And those of us who are doing the exact same thing here in Europe and elsewhere in the West, are being demonized like this Turkish astrophysicist, for opposing Islamization of public society.
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“The point is that if a radical movement seizes control of the state, even by elections, and can hold it for a very long time, it can fundamentally transform policies and foreign policy. If they stay in power long enough they might even change the country’s political culture. If a minority of secularists remain but, for example, are also intimidated by threats and encouraged to conform by the offer of government benefits, it’s still a revolution.”
Islamofascism in Turkey
Before Islamic AKP government, wearing headscarves used to be banned at schools, universities and other official buildings in Turkey. And according to the decisions of courts , including the supreme court, Turkey is a secular country and nobody can wear a headscarf or other religious symbols in official buildings. But AKP governmet changed the law, and the judges of course, to remove headscarf ban.
In fact this was not a simple change in law, it was a Islamic revolution. Therefore, Islamist and jihadist AKP government and the judges and prosecutors assigned by AKP started to punish secular people for spreading islamisation process.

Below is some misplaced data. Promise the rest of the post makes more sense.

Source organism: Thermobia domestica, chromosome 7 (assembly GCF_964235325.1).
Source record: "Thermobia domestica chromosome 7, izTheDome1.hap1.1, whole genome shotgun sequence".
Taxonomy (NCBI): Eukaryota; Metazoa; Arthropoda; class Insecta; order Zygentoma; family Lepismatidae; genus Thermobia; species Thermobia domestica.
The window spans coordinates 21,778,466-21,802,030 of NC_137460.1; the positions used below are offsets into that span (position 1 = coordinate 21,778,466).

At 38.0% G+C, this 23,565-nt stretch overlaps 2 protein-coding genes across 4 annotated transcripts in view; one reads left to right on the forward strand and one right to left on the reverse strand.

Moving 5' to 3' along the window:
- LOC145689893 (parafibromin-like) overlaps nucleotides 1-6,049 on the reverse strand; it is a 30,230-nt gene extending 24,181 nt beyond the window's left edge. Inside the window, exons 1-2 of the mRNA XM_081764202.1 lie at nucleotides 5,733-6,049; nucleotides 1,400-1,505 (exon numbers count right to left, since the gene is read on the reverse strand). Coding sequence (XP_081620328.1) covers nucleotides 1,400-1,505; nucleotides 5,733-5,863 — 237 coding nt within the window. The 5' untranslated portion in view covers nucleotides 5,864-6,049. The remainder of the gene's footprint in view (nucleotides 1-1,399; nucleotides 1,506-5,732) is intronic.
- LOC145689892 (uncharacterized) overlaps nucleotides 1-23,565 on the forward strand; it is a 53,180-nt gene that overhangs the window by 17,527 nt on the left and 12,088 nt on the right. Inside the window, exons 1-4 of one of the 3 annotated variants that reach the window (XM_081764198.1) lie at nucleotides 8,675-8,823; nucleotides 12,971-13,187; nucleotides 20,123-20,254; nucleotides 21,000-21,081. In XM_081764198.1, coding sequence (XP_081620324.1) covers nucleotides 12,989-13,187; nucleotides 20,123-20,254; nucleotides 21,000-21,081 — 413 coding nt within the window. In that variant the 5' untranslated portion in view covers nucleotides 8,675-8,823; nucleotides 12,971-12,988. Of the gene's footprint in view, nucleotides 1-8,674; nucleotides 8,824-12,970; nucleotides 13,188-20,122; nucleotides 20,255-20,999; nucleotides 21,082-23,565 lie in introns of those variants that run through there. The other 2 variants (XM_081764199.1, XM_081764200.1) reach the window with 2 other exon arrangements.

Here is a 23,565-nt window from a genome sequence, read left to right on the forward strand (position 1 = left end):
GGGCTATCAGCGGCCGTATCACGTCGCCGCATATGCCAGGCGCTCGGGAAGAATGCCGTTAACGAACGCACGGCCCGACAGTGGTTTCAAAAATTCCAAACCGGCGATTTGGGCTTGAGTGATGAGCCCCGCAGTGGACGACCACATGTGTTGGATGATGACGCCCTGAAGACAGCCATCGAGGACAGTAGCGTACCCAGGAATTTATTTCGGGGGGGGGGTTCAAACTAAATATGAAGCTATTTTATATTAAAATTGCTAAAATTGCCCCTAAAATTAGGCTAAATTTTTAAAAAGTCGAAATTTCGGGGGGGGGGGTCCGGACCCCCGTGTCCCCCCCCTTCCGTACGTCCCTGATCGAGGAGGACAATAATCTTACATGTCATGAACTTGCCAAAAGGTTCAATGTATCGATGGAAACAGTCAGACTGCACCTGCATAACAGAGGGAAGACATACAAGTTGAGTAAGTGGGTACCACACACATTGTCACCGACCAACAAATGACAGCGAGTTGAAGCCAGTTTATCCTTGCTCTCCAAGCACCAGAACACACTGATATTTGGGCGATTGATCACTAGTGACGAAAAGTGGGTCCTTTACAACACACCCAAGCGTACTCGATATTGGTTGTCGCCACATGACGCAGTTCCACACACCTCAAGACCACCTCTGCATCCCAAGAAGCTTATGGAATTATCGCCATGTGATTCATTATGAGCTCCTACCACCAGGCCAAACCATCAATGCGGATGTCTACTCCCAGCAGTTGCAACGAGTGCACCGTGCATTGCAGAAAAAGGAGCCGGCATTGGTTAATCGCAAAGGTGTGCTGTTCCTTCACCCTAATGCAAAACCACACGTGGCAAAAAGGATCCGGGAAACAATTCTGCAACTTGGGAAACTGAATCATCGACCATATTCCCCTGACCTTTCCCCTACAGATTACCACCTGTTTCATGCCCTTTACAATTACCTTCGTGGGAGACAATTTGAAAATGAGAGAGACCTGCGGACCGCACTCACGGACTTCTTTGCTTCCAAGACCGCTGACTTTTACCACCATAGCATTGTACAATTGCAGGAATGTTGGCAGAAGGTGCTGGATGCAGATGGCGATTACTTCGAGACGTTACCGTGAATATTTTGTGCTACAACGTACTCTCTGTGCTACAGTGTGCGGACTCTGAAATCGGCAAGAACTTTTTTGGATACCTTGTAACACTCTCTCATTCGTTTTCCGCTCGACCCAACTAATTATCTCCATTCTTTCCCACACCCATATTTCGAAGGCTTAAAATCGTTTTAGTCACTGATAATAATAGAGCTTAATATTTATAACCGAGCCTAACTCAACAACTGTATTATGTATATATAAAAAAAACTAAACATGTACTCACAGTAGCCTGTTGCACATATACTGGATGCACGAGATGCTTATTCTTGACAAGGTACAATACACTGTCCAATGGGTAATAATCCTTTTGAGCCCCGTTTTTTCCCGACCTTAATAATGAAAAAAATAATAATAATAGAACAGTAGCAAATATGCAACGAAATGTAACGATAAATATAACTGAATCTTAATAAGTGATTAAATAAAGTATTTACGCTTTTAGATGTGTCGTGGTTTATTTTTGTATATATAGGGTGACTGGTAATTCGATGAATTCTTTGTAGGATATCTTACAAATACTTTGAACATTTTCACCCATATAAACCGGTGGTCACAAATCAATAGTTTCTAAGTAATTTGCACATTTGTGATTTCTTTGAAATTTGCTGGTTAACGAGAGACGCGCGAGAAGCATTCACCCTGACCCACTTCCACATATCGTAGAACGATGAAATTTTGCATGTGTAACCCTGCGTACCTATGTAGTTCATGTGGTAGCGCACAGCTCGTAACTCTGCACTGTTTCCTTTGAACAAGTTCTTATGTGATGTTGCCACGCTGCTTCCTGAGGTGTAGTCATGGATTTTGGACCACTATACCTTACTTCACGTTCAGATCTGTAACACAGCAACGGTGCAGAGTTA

And this secular professor was one of them. If you shoot and hurt somebody or if you steal something, the maximum sentence is usually not more than 2 years in Turkey. BUT, if you obey the supreme court decisions and do not let head-scarfed girls enter a university, the punishment is 2 and half a year in prison.
According to the criminal code of Turkey, sentences more than 2 years can not be suspended. Because of this fact, the professor will be imprisoned soon…
Turkish Astrophysicist Faces Prison for Objecting to Headscarves
A senior astrophysics professor in Turkey appears to be the latest target of what academics and scientists in that country say is an ongoing campaign by its conservative government to intimidate secular intellectuals.
Rennan Pekünlü, who teaches at Ege University in Izmir, was tried by a local criminal court last year on charges of preventing female students from entering his class wearing headscarves. A ruling handed down on 13 September 2012, found Pekünlü guilty of violating the freedoms and rights of women at the university. The court sentenced him to 25 months of imprisonment. Pekünlü appealed to the Turkish Supreme Court of Appeals, which is expected to issue a final ruling next month.
Pekünlü has argued that he was simply upholding the Turkish constitution, which prohibits the display of religious symbols or affiliation in government offices and institutions supported by government funding. A coalition of eight academic and scientific nonprofit organizations in Turkey has issued a joint declaration of support for Pekünlü that accuses the Turkish government of giving the astrophysicist an unjust trial.